Discover Romanesque: Peoples and Legends

Saint Fridianus

According to tradition, Fridianus came from Ireland to Italy at first as a pilgrim, then as a hermit. Settled near Lucca, he soon gathered around him clergymen and priests, who helped him to build the church of Saints Martino and Vincenzo, now bearing his name.
Elected a bishop around 560, his most celebrated miracle, which reinforced his bond with the town, was the diversion of the river Serchio and the resulting reclamation of Lucca countryside. Legend holds that Frediano took a rake to trace the new course of the river; there, prodigiously, waters were immediately channelled. Traditionally, Fridianus is also attributed the evangelization of the countryside, with the foundation of 28 pievi (one for each year of his episcopate), including the following ones: Santa Maria e Santo Stefano (later, also San Giovanni Battista) Pieve di Camaiore, Sant’Ambrogio (later, also San Giovanni Battista; now San Pantaleone),  Pieve a Elici and S. Felicita (later, also San Giovanni Battista) di Valdicastello.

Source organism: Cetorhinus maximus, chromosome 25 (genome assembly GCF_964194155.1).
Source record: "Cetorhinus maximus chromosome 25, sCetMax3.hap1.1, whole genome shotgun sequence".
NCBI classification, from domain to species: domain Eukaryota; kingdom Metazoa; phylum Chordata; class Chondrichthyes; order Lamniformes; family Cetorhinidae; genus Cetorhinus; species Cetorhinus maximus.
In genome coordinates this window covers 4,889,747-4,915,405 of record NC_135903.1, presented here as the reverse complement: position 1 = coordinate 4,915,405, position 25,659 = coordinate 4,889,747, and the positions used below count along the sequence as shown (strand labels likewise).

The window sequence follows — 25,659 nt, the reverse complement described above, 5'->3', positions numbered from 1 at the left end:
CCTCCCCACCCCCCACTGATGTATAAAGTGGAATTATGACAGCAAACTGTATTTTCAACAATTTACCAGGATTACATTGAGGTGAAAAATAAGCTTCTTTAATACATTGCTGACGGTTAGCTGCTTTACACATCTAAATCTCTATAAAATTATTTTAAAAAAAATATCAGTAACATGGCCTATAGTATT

The time of Romanesque